Sunday, March 20, 2011

Night lights part 2

For the last year, I used Planet Bike Blaze lights for night riding. Two one-watt lights mounted mid fork and one two-watt light mounted on the handlebar. Together, the three lights made an adequate amount of light to ride by, but the set up was far from ideal.  The lights could illuminate reflective signs at a reasonable distance but lacked the ability to light the road far enough ahead to allow for fast riding. The circular beams made a small patch of rideable light to follow at a slow to moderate pace but, on long unlit stretches, they also created a feeling of riding through a tunnel. All in all, they are good lights for urban riding and commuting, but noticeably underpowered for distance riding and descending. I wanted to upgrade before the season began.

Since the September 2010 ride where Len gave me a rolling presentation of some options for better lights, the idea of a getting a LED light powered by a hub dynamo appealed to me. I like the thought of converting some of the energy of the ride into the light used to ride. Advances in LED technology also mean that a hub powered light now can be comparable to some HID lighting systems in terms of the light they put onto the road. They can certainly put out more than enough light for night road riding.

The hub powered system starts with a dynamo hub. Research turned up a number of options in a wide range of prices. Velo Orange had the Novatech for $35.00. Sram make a hub. Rivendell sells a Suntour dynamo wheel for $184.00. Then there are the Shimano high end hubs, like the 3N72 and 3N80 for about $130.00 and last, but definitely not least, the Schmidt Dynamo front hub or SON (Schmidt's Original Nabendynamo) which has the lowest  drag of any bicycle dynamo and the highest price.

Drag is the potential downside of a dynamo. Drag refers to the energy the dynamo takes from the rotation of the wheel. For the rider, the drag amounts to additional resistance. The drag difference between the Shimano and the SON is 0.7 watt. The difference in weight is 105 grams (3.7 ounces). The advantage goes to the Schmidt on both points. However, to get the advantages of 0.7 watts less drag and 3.7 ounces less weight, you have to spend almost twice as much money for the SON ($245.00) as for the Shimano.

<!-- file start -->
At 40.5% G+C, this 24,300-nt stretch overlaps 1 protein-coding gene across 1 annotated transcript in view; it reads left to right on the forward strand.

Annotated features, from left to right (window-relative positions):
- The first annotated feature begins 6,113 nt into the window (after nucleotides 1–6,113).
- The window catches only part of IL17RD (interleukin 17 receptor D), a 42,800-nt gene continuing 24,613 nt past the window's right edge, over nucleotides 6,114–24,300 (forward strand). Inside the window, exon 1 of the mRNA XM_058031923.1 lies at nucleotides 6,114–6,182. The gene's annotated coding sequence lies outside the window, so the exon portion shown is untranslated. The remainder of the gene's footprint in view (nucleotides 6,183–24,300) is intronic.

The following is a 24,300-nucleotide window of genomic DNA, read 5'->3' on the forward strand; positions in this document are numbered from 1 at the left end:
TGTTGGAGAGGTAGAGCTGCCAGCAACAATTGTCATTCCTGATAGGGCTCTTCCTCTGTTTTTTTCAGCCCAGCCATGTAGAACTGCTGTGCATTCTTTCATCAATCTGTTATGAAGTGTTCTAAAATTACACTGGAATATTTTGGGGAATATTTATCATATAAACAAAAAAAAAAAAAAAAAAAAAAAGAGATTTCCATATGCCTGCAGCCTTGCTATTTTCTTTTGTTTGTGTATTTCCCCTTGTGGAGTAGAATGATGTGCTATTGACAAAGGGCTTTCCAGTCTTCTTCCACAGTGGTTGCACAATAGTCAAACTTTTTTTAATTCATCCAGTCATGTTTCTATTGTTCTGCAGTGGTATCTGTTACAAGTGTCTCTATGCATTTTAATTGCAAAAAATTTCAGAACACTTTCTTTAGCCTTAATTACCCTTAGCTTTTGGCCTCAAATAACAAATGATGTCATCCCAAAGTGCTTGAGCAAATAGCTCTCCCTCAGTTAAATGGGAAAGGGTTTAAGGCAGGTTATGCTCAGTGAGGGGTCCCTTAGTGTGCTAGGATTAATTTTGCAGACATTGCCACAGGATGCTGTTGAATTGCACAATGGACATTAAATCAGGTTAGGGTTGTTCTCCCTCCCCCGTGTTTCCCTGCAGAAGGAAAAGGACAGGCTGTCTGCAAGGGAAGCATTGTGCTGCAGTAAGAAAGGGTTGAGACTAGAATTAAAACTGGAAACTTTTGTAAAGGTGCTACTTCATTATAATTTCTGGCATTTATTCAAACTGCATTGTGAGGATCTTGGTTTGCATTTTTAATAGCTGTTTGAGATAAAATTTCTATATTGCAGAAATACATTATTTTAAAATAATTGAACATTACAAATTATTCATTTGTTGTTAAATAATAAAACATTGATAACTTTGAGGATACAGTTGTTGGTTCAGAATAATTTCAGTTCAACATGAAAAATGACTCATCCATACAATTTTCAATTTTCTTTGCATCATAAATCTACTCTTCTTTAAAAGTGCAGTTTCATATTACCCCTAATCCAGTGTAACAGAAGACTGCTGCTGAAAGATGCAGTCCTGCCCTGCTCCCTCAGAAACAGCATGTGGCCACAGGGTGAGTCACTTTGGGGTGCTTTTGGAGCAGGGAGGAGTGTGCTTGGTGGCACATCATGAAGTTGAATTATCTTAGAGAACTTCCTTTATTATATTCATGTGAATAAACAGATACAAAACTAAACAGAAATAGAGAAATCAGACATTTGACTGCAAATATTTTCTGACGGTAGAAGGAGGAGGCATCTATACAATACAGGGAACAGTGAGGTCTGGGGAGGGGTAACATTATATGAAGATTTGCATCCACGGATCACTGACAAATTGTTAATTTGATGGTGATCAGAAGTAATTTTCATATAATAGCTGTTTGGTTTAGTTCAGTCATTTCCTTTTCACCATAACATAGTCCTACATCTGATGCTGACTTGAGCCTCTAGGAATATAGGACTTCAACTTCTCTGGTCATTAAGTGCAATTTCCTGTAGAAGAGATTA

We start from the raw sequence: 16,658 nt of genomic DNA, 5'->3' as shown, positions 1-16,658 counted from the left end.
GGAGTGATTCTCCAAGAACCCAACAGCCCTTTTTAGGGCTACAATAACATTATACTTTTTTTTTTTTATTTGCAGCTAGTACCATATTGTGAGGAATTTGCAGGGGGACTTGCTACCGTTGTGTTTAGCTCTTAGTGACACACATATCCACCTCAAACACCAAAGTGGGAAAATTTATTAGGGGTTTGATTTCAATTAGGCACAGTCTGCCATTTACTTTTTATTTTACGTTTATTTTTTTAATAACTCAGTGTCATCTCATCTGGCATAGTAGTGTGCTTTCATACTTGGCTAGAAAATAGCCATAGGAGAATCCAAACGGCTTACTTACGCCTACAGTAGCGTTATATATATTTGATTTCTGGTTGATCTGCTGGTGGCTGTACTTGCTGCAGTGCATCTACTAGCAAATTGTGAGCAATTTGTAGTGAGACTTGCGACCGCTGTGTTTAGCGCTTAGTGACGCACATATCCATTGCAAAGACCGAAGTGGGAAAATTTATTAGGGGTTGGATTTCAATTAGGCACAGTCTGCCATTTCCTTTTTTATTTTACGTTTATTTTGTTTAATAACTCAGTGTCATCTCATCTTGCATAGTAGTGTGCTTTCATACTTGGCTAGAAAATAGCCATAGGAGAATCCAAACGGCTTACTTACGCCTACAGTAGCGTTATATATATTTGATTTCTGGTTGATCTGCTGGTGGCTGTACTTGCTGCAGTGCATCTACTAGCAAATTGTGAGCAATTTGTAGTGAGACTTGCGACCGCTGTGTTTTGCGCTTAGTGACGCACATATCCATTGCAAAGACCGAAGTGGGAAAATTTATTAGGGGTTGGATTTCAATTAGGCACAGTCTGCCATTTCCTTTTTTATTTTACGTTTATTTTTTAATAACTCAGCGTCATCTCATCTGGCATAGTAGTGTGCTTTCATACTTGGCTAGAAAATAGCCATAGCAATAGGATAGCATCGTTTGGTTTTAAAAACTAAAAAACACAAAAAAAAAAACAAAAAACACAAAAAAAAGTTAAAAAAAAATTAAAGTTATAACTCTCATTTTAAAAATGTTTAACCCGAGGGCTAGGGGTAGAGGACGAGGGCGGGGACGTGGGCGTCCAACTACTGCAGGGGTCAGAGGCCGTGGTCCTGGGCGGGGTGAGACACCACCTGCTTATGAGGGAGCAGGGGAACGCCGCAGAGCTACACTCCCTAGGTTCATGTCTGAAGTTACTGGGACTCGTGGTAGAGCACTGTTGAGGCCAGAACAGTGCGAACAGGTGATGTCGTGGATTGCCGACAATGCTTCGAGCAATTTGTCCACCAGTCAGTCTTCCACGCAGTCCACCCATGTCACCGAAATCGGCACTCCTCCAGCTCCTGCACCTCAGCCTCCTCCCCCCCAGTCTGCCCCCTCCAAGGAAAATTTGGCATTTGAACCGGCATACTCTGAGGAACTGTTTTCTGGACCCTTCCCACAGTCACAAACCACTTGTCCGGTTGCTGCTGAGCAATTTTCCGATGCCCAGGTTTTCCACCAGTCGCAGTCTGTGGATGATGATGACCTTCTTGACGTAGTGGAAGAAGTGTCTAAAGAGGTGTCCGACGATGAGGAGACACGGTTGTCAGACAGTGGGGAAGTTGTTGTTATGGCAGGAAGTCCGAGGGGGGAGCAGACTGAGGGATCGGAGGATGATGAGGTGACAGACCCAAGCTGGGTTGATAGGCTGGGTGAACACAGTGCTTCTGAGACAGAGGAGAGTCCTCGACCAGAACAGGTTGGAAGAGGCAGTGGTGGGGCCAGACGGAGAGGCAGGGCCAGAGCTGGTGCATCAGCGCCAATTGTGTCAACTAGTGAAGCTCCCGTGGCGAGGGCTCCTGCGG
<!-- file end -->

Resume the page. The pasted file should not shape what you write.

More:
In the end, I decided to go with the Shimano and put the money saved into getting a high end light, since that would be a difference I should be able to see. I was not convinced that I would notice 0.7 watts of drag and 3.7 ounces of weight, especially since I have never ridden on a Schmidt. It's hard to miss what you never had. I had REI build the hub into a Velocity Dyad rim.

Choosing the light. After a bunch of research, the Edelux and the E3 Supernova emerged as the leading contenders for best dynamo powered light. I went with the Edelux based on a few factors including, among other, availability, head to head reviews and value. I mounted the Edelux to my Nitto Mini Front rack using a Velo-Orange rack to light bracket.

Test ride: After setting up the light, I went for a brief test ride in the neighborhood. The light difference was dramatic. At least one lane's width of bright light that extended far enough down the road to allow for comfortable fast paced riding. Peter White gives a good description and picture on his beam comparison page.

As for the drag concern, if you hold the front wheel off the ground and spin it, you can feel the small vibration and drag in the hub. However, when riding, I could not feel any vibration or drag at all.

Looking forward to using this upgrade. Having this light is not only going to improve the night portions of brevets, it will make it far more possible to use night rides for training. Bring on the night!

November 2011 - Edelux Review update - I completed a full Randonneuring season, with rides up to 600k in length with this set up. In the process, I rode hundreds of miles at night and through the night on multiple occasions and did so on roads with no other sources of light. The Edelux light and Shimano hub combo exceeded my expectations. 
As for the hub, the drag is virtually unnoticeable to me when riding (to the point where I wonder if my having any sense of the drag is just as a result of knowing that it exists as opposed to it actually affecting the ride). The Edelux light provides exceptional light. The tapered beam fills the road with a square of bright light that reminds me of car headlights. The "throw" or ability to illuminate at a distance is terrific. There is no "outrunning" the beam even on fast downhill descents. In rides where I had the opportunity to have head to head match ups with the E3, the Edelux easily stood its own and arguably exceeded the E3 because of the shaped beam which put the light on the road where it was needed. The output of the light, coupled with the fact that no batteries are required, makes it feasible to run the light in rain, fog or other adverse weather without being concerned about draining the battery. 

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